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BLOOD RUSH: Closing In On A Complete Draft

The second installment to my series is nearing completion. This morning I clocked in at 76,300 words. Almost there! I have a list of passages that need writing yet, as yet as another list of loose ends that will either be tied or trimmed. We won’t know until we get to them.


Second books are like middle children. Of course we want them; we are so much in love with our first-borns that we are eager to spawn another creation of wonder. But, like middle children, second books have a personality of their own. They have different moods, different ideas about their destinies. We find out quickly enough that they are not clones of their older siblings—they are unique individuals.


My first book was born in a moment of passion, an urge to write, to create, to express. My second book was planned, a calculated decision to continue the story and round out the protagonist’s world. Of course, I didn’t expect the story to take on a mind of its own.


It’s a pleasant surprise, actually. While writing the first book, I developed as a writer. There are so many fantastic resources out there for writers, and one day I’ll have to make a list of the library I’ve amassed; not only books, but blogs and websites, communities, and on-line workshops. But it was passion that drove the writing.


Coming up on the sequel, I had a clearer idea of plot set-up, structure, character development—in short, the technical aspects of the novel. I labored over the first chapter, the inciting incident, the three-act story arc, the first page, the first ten lines. And slowly it dawned on me—while I was ensuring myself no major revisions would be necessary, passion wasn’t first and foremost my driving force. This book was turning into (gasp!) work.


Middle children shouldn’t be labeled as laborious. I needed to understand my novel for the individual story it is, not for the expectations I’d placed upon it. So with this in mind, I returned to my first job as a writer—which is a reader—and read it straight through without stopping to edit. (Difficult task indeed.)


By stepping back and looking through the eyes of a reader, I saw the story for what it truly was—saw the themes, the messages, the journey of the characters and the conflicts that filled their lives. I reacquainted myself with them, remembered who they were and why I wanted to bring them to life. And during the reading, the spark of passion ignited, unfurled, and reminded me how much fun it is to be a writer.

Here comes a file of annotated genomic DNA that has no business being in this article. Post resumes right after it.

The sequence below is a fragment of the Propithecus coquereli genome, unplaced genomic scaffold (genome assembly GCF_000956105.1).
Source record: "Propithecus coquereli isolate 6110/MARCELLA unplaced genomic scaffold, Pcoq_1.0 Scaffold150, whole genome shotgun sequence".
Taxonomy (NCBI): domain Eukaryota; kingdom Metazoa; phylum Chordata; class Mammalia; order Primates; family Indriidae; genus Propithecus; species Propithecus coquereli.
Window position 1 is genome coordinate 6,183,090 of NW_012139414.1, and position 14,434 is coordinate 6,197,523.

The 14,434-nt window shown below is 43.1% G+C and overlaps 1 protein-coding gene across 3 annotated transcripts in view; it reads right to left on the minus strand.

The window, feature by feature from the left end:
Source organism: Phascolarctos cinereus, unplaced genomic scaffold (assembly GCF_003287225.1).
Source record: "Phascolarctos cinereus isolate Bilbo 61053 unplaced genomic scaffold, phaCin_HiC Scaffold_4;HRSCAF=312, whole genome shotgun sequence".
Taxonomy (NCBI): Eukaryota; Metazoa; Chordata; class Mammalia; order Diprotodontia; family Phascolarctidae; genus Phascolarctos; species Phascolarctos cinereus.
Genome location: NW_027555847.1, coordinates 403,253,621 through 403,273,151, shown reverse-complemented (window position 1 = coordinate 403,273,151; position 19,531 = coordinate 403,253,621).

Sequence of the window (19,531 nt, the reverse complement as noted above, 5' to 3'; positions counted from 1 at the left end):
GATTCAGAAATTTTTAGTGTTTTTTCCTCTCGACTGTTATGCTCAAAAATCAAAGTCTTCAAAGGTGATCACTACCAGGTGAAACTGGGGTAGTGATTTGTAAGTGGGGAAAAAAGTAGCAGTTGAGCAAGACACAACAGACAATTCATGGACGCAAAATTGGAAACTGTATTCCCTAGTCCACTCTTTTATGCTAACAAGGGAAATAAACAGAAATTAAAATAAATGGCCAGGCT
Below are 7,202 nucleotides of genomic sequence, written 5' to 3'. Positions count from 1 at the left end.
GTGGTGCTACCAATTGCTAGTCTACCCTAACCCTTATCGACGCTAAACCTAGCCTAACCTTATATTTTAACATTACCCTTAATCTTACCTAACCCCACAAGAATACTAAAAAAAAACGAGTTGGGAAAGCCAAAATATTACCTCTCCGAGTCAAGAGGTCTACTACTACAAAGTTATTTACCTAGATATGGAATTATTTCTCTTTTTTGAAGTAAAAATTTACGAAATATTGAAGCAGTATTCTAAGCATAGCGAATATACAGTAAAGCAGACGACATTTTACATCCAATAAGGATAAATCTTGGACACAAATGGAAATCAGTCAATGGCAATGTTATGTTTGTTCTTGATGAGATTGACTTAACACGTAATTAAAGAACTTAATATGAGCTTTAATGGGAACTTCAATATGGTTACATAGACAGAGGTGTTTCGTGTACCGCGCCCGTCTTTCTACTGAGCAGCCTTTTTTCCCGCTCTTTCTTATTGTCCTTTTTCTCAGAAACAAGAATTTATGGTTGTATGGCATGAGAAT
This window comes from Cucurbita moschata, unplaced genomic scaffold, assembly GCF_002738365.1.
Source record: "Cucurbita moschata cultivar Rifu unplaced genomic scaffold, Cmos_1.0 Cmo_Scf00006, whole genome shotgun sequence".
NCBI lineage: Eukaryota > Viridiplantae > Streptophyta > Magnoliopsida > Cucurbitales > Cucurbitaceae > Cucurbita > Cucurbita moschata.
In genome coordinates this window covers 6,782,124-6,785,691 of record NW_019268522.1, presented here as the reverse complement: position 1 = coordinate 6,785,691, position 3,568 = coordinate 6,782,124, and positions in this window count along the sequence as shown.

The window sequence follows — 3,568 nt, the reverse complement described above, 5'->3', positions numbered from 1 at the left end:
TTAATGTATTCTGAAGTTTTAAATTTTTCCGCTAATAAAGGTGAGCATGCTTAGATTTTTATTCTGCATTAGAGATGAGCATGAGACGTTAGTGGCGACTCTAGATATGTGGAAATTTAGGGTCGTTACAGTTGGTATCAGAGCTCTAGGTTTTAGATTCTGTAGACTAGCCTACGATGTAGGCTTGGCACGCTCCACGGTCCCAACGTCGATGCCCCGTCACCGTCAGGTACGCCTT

Renewed, now. I ran the draft through a bit of a test this morning—pulled out the Writer’s Digest Yearbook edition of Novel Writing and “workshopped” a few of the articles, making notes and comparisons. Working to improve technical aspects paid off, after all—the manuscript is in great shape for a first draft. Coupled with my rediscovered passion, I am ready to jump back in and finish the story with the same eagerness that I felt while writing the first. Of course, it doesn’t hurt to have a little incentive—finishing the second so that I can finally, guiltlessly, write the third.


Let’s just take life one WIP at a time.

3 Comment count
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Absolutely yes

"Take like one work-in-progress at a time"

That's a great philosophy to live by. My whole life is a work-in-progress. Best of luck with the progress, it takes a lot of work.

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Thanks, Quenntis.  I think

Thanks, Quenntis. 

I think a lot of us are works-in-progress, and all too often we miss a lot of great stuff trying to take it all in at once.

As far as philosophies go, you are right--it's a good one! Glad you pointed it out.

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you ever read

I read a fantastic book a while ago called, "One continuous mistake" by Gail Sher. In it she points out, rightly, that we can never be perfect therefore we are imperfect and thus a contiuous mistake. I approach my writing in the same way, not judging it until it's finished and the editing begins. Even then I'm not too hard on myself. I can fix this imperfect thing to make it better, but I know in my heart of hearts that it can never be perfect. What a relief!

The LIFE IS A WORK IN PROGRESS philosophy embraces this completely. Thanks for the reminder. I've taken the book off my shelf and started reading it again.